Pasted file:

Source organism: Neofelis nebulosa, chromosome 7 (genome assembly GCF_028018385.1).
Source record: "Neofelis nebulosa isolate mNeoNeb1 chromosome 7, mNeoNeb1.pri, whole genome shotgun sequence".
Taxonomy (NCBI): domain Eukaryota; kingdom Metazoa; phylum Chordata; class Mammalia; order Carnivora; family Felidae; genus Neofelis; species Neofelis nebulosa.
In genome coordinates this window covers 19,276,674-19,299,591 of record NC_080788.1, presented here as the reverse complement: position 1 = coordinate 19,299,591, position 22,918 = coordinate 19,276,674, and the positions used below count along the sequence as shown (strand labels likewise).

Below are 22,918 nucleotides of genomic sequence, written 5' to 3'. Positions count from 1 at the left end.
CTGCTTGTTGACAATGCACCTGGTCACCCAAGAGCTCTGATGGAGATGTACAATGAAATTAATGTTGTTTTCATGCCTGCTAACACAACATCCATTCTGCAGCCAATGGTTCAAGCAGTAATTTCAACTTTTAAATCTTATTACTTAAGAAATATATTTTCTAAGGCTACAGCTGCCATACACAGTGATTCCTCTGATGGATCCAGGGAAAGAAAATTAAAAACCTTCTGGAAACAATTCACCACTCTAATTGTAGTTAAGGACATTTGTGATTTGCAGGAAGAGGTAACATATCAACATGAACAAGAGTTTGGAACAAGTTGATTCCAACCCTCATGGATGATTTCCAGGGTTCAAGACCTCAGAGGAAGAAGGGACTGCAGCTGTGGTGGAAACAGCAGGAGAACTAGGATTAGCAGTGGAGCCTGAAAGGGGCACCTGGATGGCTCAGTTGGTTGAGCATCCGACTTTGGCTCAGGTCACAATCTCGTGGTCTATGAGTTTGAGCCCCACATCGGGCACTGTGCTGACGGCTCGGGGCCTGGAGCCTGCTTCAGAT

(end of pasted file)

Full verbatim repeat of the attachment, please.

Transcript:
Source organism: Neofelis nebulosa, chromosome 7 (genome assembly GCF_028018385.1).
Source record: "Neofelis nebulosa isolate mNeoNeb1 chromosome 7, mNeoNeb1.pri, whole genome shotgun sequence".
Taxonomy (NCBI): domain Eukaryota; kingdom Metazoa; phylum Chordata; class Mammalia; order Carnivora; family Felidae; genus Neofelis; species Neofelis nebulosa.
In genome coordinates this window covers 19,276,674-19,299,591 of record NC_080788.1, presented here as the reverse complement: position 1 = coordinate 19,299,591, position 22,918 = coordinate 19,276,674, and the positions used below count along the sequence as shown (strand labels likewise).

Below are 22,918 nucleotides of genomic sequence, written 5' to 3'. Positions count from 1 at the left end.
CTGCTTGTTGACAATGCACCTGGTCACCCAAGAGCTCTGATGGAGATGTACAATGAAATTAATGTTGTTTTCATGCCTGCTAACACAACATCCATTCTGCAGCCAATGGTTCAAGCAGTAATTTCAACTTTTAAATCTTATTACTTAAGAAATATATTTTCTAAGGCTACAGCTGCCATACACAGTGATTCCTCTGATGGATCCAGGGAAAGAAAATTAAAAACCTTCTGGAAACAATTCACCACTCTAATTGTAGTTAAGGACATTTGTGATTTGCAGGAAGAGGTAACATATCAACATGAACAAGAGTTTGGAACAAGTTGATTCCAACCCTCATGGATGATTTCCAGGGTTCAAGACCTCAGAGGAAGAAGGGACTGCAGCTGTGGTGGAAACAGCAGGAGAACTAGGATTAGCAGTGGAGCCTGAAAGGGGCACCTGGATGGCTCAGTTGGTTGAGCATCCGACTTTGGCTCAGGTCACAATCTCGTGGTCTATGAGTTTGAGCCCCACATCGGGCACTGTGCTGACGGCTCGGGGCCTGGAGCCTGCTTCAGAT